8

For programs written in an imperative/procedural style, this is next to impossible because the separate threads may access shared data, and correct semantics for larger-grained parallelism can't be easily ensured. Programs written in a functional style may be parallelized automatically since there's normally much less shared state, but it is still hard to ...


5

The point of microservices is to enable independent development and operation of parts of a larger software system. What is your goal in this project, what is the reason you are doing this? A microservice is not a subtree of a data model. It is a closed, feature complete part of the whole, that has (ideally) no request-response dependency to other systems, ...


5

The goal of a component diagram is not the same than a class diagram. Nor is it an alternative to package diagrams. The focus of component diagrams is on self-standing, replaceable components, and how these can be assembled to make more complex systems. 1) The ball/socket representation is about interfaces provided/required. So FooImpl would be a ...


5

Common e-mail server software (postfix, sendmail, presumably exim but I didn't check that one) supports forwarding to programs via pipes, so this isn't esoteric at all. Ticketing systems such as Redmine and mailing list managers such as GNU Mailman use it all the time. If you prefer not to run your own e-mail server, you can programmatically access ...


4

Exactly-once guarantees can be had the easiest with a (option 1) message queue system. This also neatly solves the problem of retries, as failed operations can be stuffed back into the queue, or a dead letter queue can be used. You can technically run n agents on the problem (option 2), and each agent only processes users with ((int)userId) % n == agentId). ...


3

Can you nest them? i.e. Interface IZoom { Tuple<int, int> Range {get;} // ... } Interface ICamera { IZoom Zoom {get;} // ... } So if there is no zoom the property is null? It doesn't make the cleanest of code, since you have to test all the time if the feature is present. On the other hand, if you are drawing the item, you have to ...


3

I guess Stephen Cleary expects a ports and adapters architecture to do all I/O in the outer layers and to pass in the results of these operations to the domain objects. In your example, this would be simple: pass in the content to the domain object rather than injecting IContentRepository: public class MyDomainObject { public void Foo (Content content) {...


3

I have seen many descriptions of the Facade Pattern state that it should provide a single interface into a complex subsystem. Segregating the interface seems to violate that axiom. It would be more accurate to say that a facade provides a simpler interface to a complex subsystem. A facade composes several low-level operations into a new higher-level ...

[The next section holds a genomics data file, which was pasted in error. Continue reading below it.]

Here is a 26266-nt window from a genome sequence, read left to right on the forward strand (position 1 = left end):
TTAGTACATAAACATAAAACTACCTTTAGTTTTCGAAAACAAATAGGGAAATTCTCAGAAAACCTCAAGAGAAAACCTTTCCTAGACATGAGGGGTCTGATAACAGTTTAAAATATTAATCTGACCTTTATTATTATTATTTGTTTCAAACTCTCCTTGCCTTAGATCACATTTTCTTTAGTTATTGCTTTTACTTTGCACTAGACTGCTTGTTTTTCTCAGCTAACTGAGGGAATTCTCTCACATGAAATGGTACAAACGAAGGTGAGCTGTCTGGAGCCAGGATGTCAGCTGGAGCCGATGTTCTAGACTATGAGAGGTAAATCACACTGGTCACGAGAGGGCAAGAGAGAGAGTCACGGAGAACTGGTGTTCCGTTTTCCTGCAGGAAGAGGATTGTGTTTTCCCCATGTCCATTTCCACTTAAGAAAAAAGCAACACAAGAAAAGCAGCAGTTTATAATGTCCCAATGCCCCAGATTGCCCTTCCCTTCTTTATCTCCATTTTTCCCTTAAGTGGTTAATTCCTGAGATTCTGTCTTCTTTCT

2

When it comes to business logic we agree that DRY principle is a cornerstone of structuring it well. However, this is not always true for the database world. The main reason is that assembling needed information from different sources requires additional costs. If we talk about the same database-scenario this is what denormalization is for: sometimes you ...


2

You can't "ditch the repository pattern" if all your classes are repositories despite the naming. Here it looks like both your datamapper and service are simply repositories. Flatten them out and call it a repository. Or lose the service layer. If it has no logic you don't have a service. The purpose of a layered design is to separate out parts of your ...


2

In most cases web hook is superior to polling. The only aspect that polling is unarguably better than webhook is that polling is usable when the client is behind a NAT and therefore can't make a listening port to receive a webhook. One case when web hook doesn't bring any advantage, but a polling architecture is signficantly simpler to implement, is when ...


2

To a regular application program there are just threads. Whether the processor has multiple cores or uses an army of leprechaun to get things done is irrelevant. What matters is the tasks implemented by the application and whether these can be performed in parallel while maintaining the functionality or not. Some applications can be reworked to benefit from ...


2

It's fair for microservices to access other services for data. I'd look into the saga pattern for ideas how to deal with distributed data in a microservices architecture.


2

Really you are just rearranging code to your personal tastes. You can have various arrangements such as: Object.Deploy() Deployer.Deploy(object) Deployer(object).Deploy() Personally, I don't like the Deployer(object).Deploy() because it leaves behind a useless Deployer object. Object.Deploy() is nice for things where the Object hangs around and has ...


2